Paying Your Gospel Debt to the World - Part Four

Saturday, July 09, 2005

Our Method: Getting Smarter

The main aim of a debtor is to pay the debt back, right? Those who are trying to get out of debt know that there are smart ways to go about such an endeavor. You’ve got to get better and better at it. You've got to be wise, and spend right, living diligently by a budget. It is no different when it comes to our spiritual indebtedness. Here are a few suggestions to consider as you try to better your gospel-indebtedness payback program.

o Stop relying on tricks of the trade, programs, and man-made efforts because they only result in adding people but not souls. It is a wonder the church has not learned from this yet. But as I speak there is yet another evangelistic program just launched that involves a bus trip around the country by denominational leaders. Another one several years ago was centered on building the Sunday School of a church. These sorts of efforts unfortunately do not make a lasting impact on the kingdom of God, I’m afraid. Evangelism lives and breathes by relationships, and not by programs like these.

o The bottom line in Scripture is that the best method for evangelism revolves around people who have been moved by the Spirit, are led by the Spirit consistently and are consequently motivated and filled with the Spirit such that their lives spill over into others’ lives. Those who truly worship God will desire to make new worshipers of God. Therefore your efforts must be several-fold.

1. First you must deepen your own devotion for Christ daily, regularly, consistently, persistently, purposefully.

Without this devotion, you will lack the very object of evangelism , which is to lead others to know Christ. You can’t lead others to know Him if you don’t know Him yourself. You can point to Him, of course, but you can’t really explain Him because experience in your own life what a difference this makes. That’s what made Paul’s evangelism so successful. He shared his story, his testimony, what God in Christ had done for him. People are looking for a message that is uniquely and inseparably connected to reality, not some abstract message that has no day-to-day meaning or application. If people see that Christ has changed you, they will be more likely to listen to what you have to say. You will become more “real” to them, because your devotion for this Person who saved you will ooze out in everything you say and do.

2. Second, you must not be ashamed to tell others.

This is what Paul says in Romans 1:16, a text I’ve already touched on for a couple of weeks. You have to stop being scared of talking to others. If you are afraid to tell others about Christ, Christ says He’ll be afraid to tell His Father about you. Fear of spreading the gospel will not grant you entrance into heaven. That much applies to you. But in application to others, if you have the message that can save and deliver and rescue them from their sinfulness, their guilt and shame, why be afraid to share it? The only one’s that stand to be shamed from the gospel are the ones listening to it, not the one sharing it. Your shame has been removed, your fear demolished, both by the death of Christ. So do not let them show their ugly heads any more.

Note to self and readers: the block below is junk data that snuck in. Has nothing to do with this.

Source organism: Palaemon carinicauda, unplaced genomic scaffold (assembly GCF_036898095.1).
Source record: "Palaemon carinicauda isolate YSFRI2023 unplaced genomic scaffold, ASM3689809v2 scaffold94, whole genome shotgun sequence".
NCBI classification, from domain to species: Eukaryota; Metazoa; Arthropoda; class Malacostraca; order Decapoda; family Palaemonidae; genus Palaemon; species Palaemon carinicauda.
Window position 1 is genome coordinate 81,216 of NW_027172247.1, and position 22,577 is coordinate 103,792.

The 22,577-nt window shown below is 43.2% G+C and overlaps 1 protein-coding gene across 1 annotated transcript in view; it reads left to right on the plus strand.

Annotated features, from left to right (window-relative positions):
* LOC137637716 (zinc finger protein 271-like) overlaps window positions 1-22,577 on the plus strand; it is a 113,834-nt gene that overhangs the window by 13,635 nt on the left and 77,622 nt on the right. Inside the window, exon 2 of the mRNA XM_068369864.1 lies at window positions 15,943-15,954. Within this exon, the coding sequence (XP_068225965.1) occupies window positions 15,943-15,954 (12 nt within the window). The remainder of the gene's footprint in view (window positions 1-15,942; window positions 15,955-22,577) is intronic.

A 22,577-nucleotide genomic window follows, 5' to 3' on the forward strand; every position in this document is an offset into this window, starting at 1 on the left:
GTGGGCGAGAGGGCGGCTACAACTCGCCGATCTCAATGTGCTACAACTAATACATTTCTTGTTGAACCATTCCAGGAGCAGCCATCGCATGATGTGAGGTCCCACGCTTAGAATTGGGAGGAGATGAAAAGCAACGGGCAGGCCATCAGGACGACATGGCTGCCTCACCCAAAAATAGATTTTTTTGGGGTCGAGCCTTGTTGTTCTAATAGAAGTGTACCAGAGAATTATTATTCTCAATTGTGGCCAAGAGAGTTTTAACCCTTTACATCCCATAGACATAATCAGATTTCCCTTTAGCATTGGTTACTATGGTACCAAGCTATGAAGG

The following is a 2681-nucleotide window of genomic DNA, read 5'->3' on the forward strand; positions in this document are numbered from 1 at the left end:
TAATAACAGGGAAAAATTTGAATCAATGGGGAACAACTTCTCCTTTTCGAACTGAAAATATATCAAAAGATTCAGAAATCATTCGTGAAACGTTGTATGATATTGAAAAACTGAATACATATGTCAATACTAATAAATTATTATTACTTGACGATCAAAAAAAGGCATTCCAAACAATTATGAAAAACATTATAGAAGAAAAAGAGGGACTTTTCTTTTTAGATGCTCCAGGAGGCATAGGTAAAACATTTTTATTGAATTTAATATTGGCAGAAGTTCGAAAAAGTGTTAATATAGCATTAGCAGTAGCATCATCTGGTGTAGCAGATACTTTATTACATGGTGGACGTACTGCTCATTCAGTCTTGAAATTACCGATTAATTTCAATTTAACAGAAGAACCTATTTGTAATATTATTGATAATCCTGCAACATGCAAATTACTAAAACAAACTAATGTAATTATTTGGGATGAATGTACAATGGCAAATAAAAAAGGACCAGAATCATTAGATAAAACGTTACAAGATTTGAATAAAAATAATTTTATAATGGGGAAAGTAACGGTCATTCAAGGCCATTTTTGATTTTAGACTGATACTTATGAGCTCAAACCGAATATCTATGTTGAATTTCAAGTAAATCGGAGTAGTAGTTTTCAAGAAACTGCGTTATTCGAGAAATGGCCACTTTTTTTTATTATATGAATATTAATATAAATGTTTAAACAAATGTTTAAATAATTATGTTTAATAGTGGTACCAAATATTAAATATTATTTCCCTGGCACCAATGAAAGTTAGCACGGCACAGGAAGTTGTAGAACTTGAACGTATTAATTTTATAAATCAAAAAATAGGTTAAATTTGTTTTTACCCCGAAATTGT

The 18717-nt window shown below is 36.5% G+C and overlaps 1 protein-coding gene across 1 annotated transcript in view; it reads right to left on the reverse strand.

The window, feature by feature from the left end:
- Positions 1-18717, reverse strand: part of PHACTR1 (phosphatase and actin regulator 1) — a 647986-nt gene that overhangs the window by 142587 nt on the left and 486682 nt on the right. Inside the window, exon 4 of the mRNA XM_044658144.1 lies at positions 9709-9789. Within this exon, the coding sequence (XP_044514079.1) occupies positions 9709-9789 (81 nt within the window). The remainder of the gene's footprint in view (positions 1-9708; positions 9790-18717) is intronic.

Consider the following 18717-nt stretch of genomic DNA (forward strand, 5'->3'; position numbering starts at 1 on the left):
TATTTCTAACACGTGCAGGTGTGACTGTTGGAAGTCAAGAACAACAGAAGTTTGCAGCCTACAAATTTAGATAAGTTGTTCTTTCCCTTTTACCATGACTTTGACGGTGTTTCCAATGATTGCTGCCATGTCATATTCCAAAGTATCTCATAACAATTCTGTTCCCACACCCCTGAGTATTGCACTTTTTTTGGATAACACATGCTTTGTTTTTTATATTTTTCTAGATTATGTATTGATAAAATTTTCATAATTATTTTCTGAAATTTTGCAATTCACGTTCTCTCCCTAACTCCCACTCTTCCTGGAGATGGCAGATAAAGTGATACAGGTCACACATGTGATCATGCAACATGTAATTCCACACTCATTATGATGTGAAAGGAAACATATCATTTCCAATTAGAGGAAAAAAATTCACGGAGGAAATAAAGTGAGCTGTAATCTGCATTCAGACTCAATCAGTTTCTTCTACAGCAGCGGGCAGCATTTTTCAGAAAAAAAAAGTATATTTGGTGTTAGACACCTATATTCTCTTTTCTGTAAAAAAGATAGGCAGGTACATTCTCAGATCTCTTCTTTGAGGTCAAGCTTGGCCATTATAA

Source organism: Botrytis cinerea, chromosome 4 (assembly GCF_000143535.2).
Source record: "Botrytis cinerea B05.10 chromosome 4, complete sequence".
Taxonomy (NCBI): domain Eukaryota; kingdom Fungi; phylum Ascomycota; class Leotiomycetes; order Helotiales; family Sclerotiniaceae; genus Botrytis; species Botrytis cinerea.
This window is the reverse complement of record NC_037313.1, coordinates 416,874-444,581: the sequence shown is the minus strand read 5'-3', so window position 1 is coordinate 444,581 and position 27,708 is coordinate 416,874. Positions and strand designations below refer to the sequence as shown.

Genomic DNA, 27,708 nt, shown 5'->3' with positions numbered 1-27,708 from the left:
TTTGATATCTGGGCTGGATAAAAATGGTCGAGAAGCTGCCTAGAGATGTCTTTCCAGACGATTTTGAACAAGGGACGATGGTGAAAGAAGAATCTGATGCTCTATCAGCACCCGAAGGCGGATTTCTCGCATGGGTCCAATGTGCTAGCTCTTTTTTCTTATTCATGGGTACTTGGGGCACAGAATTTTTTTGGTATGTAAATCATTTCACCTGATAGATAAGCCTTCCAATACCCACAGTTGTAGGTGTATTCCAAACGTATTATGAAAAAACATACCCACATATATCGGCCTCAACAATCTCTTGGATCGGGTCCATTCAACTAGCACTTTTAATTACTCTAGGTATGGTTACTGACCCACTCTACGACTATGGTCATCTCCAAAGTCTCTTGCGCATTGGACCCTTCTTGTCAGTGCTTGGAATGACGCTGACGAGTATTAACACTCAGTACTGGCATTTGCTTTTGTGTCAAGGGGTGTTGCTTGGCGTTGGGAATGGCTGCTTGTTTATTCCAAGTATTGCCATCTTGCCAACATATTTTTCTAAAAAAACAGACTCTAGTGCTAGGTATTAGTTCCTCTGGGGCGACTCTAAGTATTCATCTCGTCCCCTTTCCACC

3. Third, you must be willing to suffer for the gospel.

Stretch yourself out and do things that are out of character for you as a person, but are in character for you as a Christian. Take risks for the gospel, huge risks, and be willing to suffer whatever comes. Plan a short term mission trip with your family, and plan to minister instead of “veg out” on family vacation. Take regular trips to sites where homeless people live, seeking to get in among them to help them. Invite one or two to come in and live with you. Now we’re getting close to home, no pun intended. This is where the rubber meets the road. Evangelism is fine as long as it doesn’t require us to actually come into close and regular contact with an unsaved person—especially if they are drug-addicted, smelly, TB-infected, fashion less, unshaven men (or women). But this is what makes the difference. These are the kinds of persons Jesus came to save—the ones who know they are sick and have need of a physician.

4. Fourth, step into other people’s lives and help them from their viewpoint.

Paul said he became all things to all men so that by some means he might save some. This doesn’t mean adopting the sinful aspects of their lifestyle. Rather, it means adopting those aspects of their lifestyle that can be commonly shared as human beings, yet can be glorifying to God. If someone you want to lead to Christ likes fishing, then take up fishing. If they like to cook, then learn how to cook. If they are going through the loss of a family member, share your story with them. If they are struggling with rebellious teenagers, talk to them about your bouts during these times. If they have kids your kids’ ages, then let them play together. The key is finding or identifying what it is that you can do with them in order to develop a relationship with them, thereby building the bridge to share the gospel. In other words, share the gospel with your life as a precursor to sharing it with your lips. The relationship you form with them will go miles when you get that open door to share the gospel with them.

Read Part Five.

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